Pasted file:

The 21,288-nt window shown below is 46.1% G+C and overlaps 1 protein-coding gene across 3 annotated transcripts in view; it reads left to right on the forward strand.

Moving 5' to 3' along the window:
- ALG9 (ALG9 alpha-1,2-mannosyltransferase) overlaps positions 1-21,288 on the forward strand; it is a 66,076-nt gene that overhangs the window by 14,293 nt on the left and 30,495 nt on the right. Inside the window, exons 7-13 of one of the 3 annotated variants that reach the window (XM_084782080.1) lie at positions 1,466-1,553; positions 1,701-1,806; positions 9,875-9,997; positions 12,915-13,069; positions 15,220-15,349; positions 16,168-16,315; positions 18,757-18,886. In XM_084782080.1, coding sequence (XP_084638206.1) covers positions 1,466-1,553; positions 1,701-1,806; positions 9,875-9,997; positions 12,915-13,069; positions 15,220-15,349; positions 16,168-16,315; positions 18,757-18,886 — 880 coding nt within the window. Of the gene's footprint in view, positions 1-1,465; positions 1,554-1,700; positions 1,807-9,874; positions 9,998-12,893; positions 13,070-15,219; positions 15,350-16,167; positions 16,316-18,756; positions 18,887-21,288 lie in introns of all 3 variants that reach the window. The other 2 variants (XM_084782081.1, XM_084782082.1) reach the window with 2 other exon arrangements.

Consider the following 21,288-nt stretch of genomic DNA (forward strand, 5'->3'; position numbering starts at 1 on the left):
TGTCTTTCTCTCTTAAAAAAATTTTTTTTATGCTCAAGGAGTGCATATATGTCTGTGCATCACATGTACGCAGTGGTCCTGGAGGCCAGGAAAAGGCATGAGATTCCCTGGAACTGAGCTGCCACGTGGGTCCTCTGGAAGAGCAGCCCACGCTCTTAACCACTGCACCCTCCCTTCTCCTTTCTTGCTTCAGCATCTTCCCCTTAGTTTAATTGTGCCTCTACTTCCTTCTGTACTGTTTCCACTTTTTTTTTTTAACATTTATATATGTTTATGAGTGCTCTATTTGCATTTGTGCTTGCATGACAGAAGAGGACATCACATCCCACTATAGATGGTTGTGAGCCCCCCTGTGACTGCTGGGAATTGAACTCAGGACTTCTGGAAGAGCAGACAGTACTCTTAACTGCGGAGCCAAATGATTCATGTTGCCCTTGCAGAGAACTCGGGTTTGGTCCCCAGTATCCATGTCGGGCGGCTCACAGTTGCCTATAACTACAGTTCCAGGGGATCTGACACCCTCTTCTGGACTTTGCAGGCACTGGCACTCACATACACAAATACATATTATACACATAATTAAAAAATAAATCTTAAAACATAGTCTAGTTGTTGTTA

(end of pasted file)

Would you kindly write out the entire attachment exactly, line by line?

The 21,288-nt window shown below is 46.1% G+C and overlaps 1 protein-coding gene across 3 annotated transcripts in view; it reads left to right on the forward strand.

Moving 5' to 3' along the window:
- ALG9 (ALG9 alpha-1,2-mannosyltransferase) overlaps positions 1-21,288 on the forward strand; it is a 66,076-nt gene that overhangs the window by 14,293 nt on the left and 30,495 nt on the right. Inside the window, exons 7-13 of one of the 3 annotated variants that reach the window (XM_084782080.1) lie at positions 1,466-1,553; positions 1,701-1,806; positions 9,875-9,997; positions 12,915-13,069; positions 15,220-15,349; positions 16,168-16,315; positions 18,757-18,886. In XM_084782080.1, coding sequence (XP_084638206.1) covers positions 1,466-1,553; positions 1,701-1,806; positions 9,875-9,997; positions 12,915-13,069; positions 15,220-15,349; positions 16,168-16,315; positions 18,757-18,886 — 880 coding nt within the window. Of the gene's footprint in view, positions 1-1,465; positions 1,554-1,700; positions 1,807-9,874; positions 9,998-12,893; positions 13,070-15,219; positions 15,350-16,167; positions 16,316-18,756; positions 18,887-21,288 lie in introns of all 3 variants that reach the window. The other 2 variants (XM_084782081.1, XM_084782082.1) reach the window with 2 other exon arrangements.

Consider the following 21,288-nt stretch of genomic DNA (forward strand, 5'->3'; position numbering starts at 1 on the left):
TGTCTTTCTCTCTTAAAAAAATTTTTTTTATGCTCAAGGAGTGCATATATGTCTGTGCATCACATGTACGCAGTGGTCCTGGAGGCCAGGAAAAGGCATGAGATTCCCTGGAACTGAGCTGCCACGTGGGTCCTCTGGAAGAGCAGCCCACGCTCTTAACCACTGCACCCTCCCTTCTCCTTTCTTGCTTCAGCATCTTCCCCTTAGTTTAATTGTGCCTCTACTTCCTTCTGTACTGTTTCCACTTTTTTTTTTTAACATTTATATATGTTTATGAGTGCTCTATTTGCATTTGTGCTTGCATGACAGAAGAGGACATCACATCCCACTATAGATGGTTGTGAGCCCCCCTGTGACTGCTGGGAATTGAACTCAGGACTTCTGGAAGAGCAGACAGTACTCTTAACTGCGGAGCCAAATGATTCATGTTGCCCTTGCAGAGAACTCGGGTTTGGTCCCCAGTATCCATGTCGGGCGGCTCACAGTTGCCTATAACTACAGTTCCAGGGGATCTGACACCCTCTTCTGGACTTTGCAGGCACTGGCACTCACATACACAAATACATATTATACACATAATTAAAAAATAAATCTTAAAACATAGTCTAGTTGTTGTTA